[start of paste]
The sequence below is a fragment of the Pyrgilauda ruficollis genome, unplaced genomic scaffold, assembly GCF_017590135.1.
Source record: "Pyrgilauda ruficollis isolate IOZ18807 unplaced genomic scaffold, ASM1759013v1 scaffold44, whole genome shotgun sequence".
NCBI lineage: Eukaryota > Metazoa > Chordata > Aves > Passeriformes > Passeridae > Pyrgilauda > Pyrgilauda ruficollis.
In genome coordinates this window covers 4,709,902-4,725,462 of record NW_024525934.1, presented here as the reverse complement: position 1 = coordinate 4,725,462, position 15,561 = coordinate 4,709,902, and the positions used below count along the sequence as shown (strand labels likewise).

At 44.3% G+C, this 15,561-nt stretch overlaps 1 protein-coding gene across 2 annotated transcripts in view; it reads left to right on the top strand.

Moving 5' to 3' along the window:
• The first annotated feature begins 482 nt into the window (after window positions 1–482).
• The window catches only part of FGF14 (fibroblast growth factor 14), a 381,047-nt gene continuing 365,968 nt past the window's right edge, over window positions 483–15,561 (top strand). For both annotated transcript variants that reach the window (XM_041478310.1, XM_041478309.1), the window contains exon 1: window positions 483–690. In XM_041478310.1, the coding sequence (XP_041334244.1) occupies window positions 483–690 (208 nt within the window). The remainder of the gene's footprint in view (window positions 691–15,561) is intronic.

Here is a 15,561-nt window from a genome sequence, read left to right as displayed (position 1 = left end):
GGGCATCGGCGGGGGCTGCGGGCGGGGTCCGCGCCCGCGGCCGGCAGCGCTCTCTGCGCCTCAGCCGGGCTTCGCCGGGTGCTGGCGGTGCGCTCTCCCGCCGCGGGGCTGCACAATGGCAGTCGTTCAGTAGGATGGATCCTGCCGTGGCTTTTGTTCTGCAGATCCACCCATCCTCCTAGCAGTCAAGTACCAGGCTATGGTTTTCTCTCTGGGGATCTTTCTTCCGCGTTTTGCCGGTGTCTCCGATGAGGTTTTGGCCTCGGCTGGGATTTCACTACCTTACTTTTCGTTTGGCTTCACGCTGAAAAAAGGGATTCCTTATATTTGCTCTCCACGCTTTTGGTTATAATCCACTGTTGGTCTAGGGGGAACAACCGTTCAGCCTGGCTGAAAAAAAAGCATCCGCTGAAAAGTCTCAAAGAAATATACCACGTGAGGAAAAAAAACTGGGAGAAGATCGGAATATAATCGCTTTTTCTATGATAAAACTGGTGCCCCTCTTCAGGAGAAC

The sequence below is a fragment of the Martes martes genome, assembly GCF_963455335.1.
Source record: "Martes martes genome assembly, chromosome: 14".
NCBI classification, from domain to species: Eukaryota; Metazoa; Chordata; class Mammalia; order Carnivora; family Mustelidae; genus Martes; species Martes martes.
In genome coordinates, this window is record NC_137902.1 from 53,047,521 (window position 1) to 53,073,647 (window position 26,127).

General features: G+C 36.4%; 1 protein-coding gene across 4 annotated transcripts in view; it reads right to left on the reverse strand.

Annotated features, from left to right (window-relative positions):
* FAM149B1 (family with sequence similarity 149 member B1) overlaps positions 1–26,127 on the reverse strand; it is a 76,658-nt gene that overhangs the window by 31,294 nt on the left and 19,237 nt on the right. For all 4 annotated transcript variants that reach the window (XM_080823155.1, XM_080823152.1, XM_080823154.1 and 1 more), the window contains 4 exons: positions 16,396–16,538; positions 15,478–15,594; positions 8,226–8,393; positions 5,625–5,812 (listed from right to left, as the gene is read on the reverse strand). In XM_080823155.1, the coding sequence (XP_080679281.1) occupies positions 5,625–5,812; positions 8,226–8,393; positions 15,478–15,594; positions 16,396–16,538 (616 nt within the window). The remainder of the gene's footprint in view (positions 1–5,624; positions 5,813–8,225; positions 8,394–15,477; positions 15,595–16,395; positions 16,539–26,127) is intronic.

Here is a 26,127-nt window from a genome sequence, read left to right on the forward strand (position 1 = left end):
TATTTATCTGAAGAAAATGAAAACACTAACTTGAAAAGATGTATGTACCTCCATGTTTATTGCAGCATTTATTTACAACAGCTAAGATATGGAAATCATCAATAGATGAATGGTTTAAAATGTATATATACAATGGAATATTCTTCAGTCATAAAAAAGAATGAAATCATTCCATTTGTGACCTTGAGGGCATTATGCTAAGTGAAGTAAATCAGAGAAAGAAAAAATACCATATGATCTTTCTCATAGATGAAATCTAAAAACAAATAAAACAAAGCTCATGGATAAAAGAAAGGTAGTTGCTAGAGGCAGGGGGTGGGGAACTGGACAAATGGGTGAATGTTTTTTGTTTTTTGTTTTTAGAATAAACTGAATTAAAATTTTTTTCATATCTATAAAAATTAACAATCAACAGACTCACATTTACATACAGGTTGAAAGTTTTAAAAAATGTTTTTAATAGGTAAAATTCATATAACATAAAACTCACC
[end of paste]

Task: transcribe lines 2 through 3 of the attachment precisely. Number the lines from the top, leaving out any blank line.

Source record: "Pyrgilauda ruficollis isolate IOZ18807 unplaced genomic scaffold, ASM1759013v1 scaffold44, whole genome shotgun sequence".
NCBI lineage: Eukaryota > Metazoa > Chordata > Aves > Passeriformes > Passeridae > Pyrgilauda > Pyrgilauda ruficollis.